It sounds like a joke, because it doesn’t even make sense as a PR move… but nope, it happened. And I’m sure at least three people in that section bought Samsung phones in hopes of getting a photo.
This was Blackpink’s world, and we’re all just shopping in it. On that note, actually, literally all pre- and post-show music was the group’s. I always find it fun to hear what music bands choose to play at concerts to set the tone or whatever, but I guess nothing sets the tone better than listening to the music you’re about to see performed. Then, fifteen minutes before they’re set to go on, their music videos start to play on the huge screens at the sides of the stage. People cheer and sing along. Why even bother having the show at this point?
After half an hour of that, the lights go down. The giant LED wall in the back goes crazy, so does the crowd. Lights, lasers, fog, four women rising from the floor.
Oh. That’s why.
The 75 minutes that followed were dazzling. I’ve only seen a handful of arena shows in my life, but none of them were anything like this. Aside from the pageantry and pyrotechnics, it was just amazing to see these women work. I like music videos, of course, but I’ve always preferred the dance practice videos where you can see the choreography without distraction.
As with everyone who makes it through the K-pop curation process, they are obscenely talented. Everyone involved is. From them to their backup dancers to their designers to the totally unexpected jam band who showed up like halfway through and did some soloing while we waited for the next leg of the show. This part was super unexpected, but it was also awesome.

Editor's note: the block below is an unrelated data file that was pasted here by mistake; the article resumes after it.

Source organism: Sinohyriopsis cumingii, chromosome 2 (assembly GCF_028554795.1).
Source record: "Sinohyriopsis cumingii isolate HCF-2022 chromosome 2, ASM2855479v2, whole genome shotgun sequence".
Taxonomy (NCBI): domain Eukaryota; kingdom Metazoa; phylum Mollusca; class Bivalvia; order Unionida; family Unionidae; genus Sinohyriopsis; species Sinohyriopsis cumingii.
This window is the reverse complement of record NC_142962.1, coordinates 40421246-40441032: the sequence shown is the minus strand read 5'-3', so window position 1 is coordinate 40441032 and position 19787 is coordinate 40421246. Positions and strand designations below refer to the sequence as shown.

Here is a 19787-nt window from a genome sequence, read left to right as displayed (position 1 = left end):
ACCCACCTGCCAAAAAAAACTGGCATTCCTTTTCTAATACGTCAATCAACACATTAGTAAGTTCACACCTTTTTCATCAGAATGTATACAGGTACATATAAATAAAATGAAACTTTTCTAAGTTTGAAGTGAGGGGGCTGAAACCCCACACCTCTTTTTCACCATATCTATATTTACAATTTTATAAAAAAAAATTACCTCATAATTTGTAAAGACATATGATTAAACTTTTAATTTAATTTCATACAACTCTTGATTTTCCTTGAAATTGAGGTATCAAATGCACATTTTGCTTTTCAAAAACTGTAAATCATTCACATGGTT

It also went even further towards justifying the ticket price. Because we weren’t just getting all of Blackpink’s songs done live (though we did get all of them). Aside from the jams, we got Rose singing a mashup of Let It Be with some songs I’ve never heard and Leesa doing a badass dance routine and Jisoo covering Zedd’s “Clarity.” This was really what it was all about for me: getting to see these little extra moments that play more to who these people are.
I really felt that during the encore. When the lights went down after what they claimed to be their last song, I did think that was it. I wasn’t sure that they had any other songs except, like, the new remix of Ddu-ddu-du.
(Guess what they came back out to.)
While I think this is a less interesting version of the song, both it and what followed were genuinely special in their disorganization. There is apparently no dance for the remix, or for Hope Not – which actually ended the show. So instead of something flawlessly choreographed and performed like we had seen so far, they just walked around the stage: waving, blowing kisses, doing silly little dance moves just because the music inspired some movement. There was a little bit of that at the tail end of As If It’s Your Last, but here even the backup dancers just came out and freestyled.
Look, Blackpink is a product, perfectly manufactured by YG Entertainment to sell Kia cars and Samsung phones and cheap plastic hammers with lights in them for 45 freaking dollars. But it’s made of actual people. And in these final songs, the façade fell just a bit: we could see these superstars bask in the moment as thousands of screaming fans cheered for them.
After all of the flawless manufacturing, it was nice to see something human.
Eight-Point-Nine out of Ten